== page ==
Barley is a cereal grain mostly associated with beer brewing, it was one of the first cereals to be domesticated by man, and an estimated 150 million tons of barley is produced every year. However, of the bulk of barley produced worldwide about 65% of it is used for animal feeding as an energy source. Very little barley is used for human consumption mainly due to its high fiber content, which makes it unpalatable in large quantities, but some specialized bread contains barley in moderate amounts. The high fiber and carbohydrate content of barley make it ideal for feeding sheep as these ruminants benefit from this combination giving good growth gains. Barley has a very comparable feeding value to that of maize and corn the dominant grain in animal feeding.
Feeding Barley to Sheep
Barley can be fed to sheep of all classes and ages as an energy and protein source, especially in situations where high performance is required. The question is whether to feed barley to sheep whole or processed the simple answer is both. There are several ways to process barley for sheep feeding, namely rolling, crushing, and flaking using dry or wet heat. For sheep, the whole plant can be used as feed so we will discuss barley grain, forage, and the by-products separately. Barley grain is an energy-dense feed with over 60% starch although this is lower than both maize and wheat it is still a significant amount that care should be taken when feeding barley to sheep. Barley is suitable for feeding to sheep because it has a higher fiber content than both maize and wheat. This attribute helps maintain normal digestive function in sheep, together with a good vitamin A and E content.
How Much Barley to Feed Sheep?
Grain overload or acidosis is a condition in sheep that have been fed an excess of barley or any high starch feed. As mentioned before barley has a crude fiber content of 6% which is good for sheep as they need fiber for the normal function of the rumen. However, in instances where barley makes up more than 40% of the diet cases of acidosis and bloating can arise. This is due to the rapid digestion of the starch in the rumen upsetting the normal balance of rumen bacteria. Barley should be introduced slowly to sheep starting at 50 grams per animal per day gradually moving to higher amounts as required. Processing can also make the grain much easier to digest leading to bloating versus when the grain is fed whole and the sheep have more time to chew the grain. Chewing allows the grain to mix well with saliva which acts as a buffer in the rumen reducing acidosis. Other processing methods involving both wet and dry heat have been shown to reduce incidences of bloating rather than make the issue worse compared to grinding.
Barley grain harvested in wet conditions or stored improperly can become moldy which results in a build-up of mycotoxins in the grain. If this grain is fed to pregnant sheep, there can be challenges with fetus abortions which can lead to significant losses in productivity.
Sheep fed on barley or any other grain should always be monitored for signs of acidosis and fed roughage and fresh water always to avoid stock losses due to bloating which is a serious condition in sheep if not treated well and quickly.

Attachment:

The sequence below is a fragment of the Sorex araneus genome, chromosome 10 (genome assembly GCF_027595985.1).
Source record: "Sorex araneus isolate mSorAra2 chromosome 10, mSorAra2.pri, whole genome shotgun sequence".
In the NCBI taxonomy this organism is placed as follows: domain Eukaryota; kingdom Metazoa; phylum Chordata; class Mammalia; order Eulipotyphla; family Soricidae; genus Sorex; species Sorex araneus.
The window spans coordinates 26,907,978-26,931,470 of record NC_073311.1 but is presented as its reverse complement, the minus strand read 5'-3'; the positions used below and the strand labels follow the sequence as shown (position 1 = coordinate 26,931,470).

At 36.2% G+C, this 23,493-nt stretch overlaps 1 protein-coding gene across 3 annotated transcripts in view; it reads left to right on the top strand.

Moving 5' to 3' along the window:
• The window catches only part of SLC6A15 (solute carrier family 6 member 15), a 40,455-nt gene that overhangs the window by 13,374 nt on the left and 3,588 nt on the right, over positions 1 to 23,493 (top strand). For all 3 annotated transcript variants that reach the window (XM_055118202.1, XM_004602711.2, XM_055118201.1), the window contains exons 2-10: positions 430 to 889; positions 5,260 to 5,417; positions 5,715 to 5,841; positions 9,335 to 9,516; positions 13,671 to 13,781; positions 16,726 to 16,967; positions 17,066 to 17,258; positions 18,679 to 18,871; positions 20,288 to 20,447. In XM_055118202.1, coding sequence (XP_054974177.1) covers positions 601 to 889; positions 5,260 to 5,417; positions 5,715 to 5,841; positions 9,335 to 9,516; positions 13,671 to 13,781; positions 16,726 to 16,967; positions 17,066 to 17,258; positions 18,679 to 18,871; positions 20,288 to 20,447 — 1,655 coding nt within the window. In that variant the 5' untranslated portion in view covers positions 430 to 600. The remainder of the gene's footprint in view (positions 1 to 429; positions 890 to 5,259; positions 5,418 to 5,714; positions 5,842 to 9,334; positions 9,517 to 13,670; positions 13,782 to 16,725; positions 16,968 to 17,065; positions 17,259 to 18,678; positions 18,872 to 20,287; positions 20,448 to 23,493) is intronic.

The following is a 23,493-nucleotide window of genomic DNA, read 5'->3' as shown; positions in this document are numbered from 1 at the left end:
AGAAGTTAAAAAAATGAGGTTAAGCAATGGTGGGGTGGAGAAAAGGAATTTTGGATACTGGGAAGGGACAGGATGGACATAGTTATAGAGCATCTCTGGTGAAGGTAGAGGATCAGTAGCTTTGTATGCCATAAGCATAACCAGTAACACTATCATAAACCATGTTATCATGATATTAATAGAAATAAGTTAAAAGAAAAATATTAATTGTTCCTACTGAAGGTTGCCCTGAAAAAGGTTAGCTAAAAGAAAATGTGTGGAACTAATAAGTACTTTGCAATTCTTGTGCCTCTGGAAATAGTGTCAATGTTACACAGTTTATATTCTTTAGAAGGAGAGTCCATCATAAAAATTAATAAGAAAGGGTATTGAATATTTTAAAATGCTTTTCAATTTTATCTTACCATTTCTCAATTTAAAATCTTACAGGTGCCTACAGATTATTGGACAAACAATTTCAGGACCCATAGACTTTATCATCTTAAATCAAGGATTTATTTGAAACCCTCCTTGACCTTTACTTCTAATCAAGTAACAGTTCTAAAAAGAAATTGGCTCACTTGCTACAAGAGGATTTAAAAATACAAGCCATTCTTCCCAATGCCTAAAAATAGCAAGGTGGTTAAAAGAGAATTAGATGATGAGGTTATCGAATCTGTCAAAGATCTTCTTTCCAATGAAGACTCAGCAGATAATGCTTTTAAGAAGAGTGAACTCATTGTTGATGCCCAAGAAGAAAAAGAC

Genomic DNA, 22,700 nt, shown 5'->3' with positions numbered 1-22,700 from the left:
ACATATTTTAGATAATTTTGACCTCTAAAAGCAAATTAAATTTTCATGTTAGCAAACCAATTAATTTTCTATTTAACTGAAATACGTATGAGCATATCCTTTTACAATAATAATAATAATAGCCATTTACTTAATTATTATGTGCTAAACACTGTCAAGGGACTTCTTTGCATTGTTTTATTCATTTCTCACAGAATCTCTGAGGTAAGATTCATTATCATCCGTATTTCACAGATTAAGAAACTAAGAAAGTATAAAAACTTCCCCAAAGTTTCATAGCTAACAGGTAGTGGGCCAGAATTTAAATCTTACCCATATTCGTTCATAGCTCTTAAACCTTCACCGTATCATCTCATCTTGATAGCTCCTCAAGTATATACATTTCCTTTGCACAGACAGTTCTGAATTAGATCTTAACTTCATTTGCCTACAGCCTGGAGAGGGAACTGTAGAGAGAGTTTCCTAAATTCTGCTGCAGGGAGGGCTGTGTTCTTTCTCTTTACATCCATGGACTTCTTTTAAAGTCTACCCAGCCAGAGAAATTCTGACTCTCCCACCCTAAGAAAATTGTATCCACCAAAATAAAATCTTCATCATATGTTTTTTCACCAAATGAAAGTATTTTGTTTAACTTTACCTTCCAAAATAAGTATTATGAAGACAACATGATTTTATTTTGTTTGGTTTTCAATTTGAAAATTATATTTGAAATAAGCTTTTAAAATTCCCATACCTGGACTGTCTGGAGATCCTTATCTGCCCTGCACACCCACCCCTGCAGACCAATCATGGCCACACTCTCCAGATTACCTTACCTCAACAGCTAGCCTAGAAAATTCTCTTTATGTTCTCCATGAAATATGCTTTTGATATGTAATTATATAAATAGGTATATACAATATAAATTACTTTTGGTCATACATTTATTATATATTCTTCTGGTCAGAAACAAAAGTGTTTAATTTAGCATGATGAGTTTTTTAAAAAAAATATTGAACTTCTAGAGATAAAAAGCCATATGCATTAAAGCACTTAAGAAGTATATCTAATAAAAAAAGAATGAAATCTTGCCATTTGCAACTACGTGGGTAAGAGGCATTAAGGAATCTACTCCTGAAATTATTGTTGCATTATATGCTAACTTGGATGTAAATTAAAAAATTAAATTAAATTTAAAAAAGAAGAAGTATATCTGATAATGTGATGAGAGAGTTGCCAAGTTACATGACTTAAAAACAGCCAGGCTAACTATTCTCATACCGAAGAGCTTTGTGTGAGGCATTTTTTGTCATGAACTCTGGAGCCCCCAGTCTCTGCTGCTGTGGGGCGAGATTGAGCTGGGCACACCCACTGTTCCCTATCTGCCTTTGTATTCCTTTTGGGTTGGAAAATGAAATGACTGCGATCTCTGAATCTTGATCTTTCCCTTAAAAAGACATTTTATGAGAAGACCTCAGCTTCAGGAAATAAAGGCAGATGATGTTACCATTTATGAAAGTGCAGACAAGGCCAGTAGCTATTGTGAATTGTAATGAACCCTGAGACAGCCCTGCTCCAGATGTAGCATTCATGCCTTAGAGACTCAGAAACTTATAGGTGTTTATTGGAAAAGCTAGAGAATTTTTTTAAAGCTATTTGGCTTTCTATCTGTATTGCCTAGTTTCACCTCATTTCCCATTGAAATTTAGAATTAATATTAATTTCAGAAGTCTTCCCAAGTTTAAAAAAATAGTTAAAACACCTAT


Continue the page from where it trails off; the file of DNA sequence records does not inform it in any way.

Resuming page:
Barley Forage for Sheep
Sheep can be fed barley forage in the form of silage, grazing, hay, and straw depending on requirements and availability. Barley can be sown for pastures and grazed young before flowering or harvested at the soft dough stage to make silage. In most cases however sheep are feed barley straw after the grain has been harvested. Barley straw is, however, very difficult to digest hence where performance is required the straw is treated with ammonia or urea. Barley straw treated with urea can be fed to growing sheep as the sole diet with good results as the urea provides protein for the rumen bacteria to multiply and digest the fiber in the straw.
Barley By-Products for Sheep Feeding
Barley grain is used mostly in the production of barley malt for alcohol production producing several by-products that can be used to feed sheep. The most common by-product of alcohol production is distillers’ grains which can be fed dry or wet to sheep with very good results as a protein and energy supplement. Barley distillers grains can have between 24 to 36% crude protein which is very good for feeding growing sheep. Other by-products from malting and alcohol fermentation, like malt culms, pot aye syrup, and draff can also be fed to sheep although mostly in small amounts.
Can Sheep Eat Clover?
Clovers are legumes that are useful for feeding sheep in pastures grown together with cereal or grass species. Clovers are rich in protein and energy and have been shown to reduce the feeding costs of all classes of sheep raised on pasture. However, clover can cause pasture bloat when fed in excess and with limited fiber hence sheep fed on clover need to have access to hay always to provide fiber.
Can Sheep Eat Horse Feed?
Horse and sheep feed in some cases has similar protein, fiber, and energy specifications and hence sheep can eat horse feed. Horses although not ruminants can digest high-fiber feed like sheep which is the reason why their feeds have some similarities. However, care should be taken when feeding medicated horse feed to sheep as some medications or dosages might not be ideal for sheep potentially harming them.
Sheep can eat barley both the grain and forage with very good results as a source of starch and fiber for the sheep. The grain has a good balance of energy and starch which makes it safe to feed at higher amounts than other cereals without causing any digestive issues like bloating and acidosis. Barley forage harvested young has a good palatability however the straw is tough and needs processing in order for it to be digested efficiently.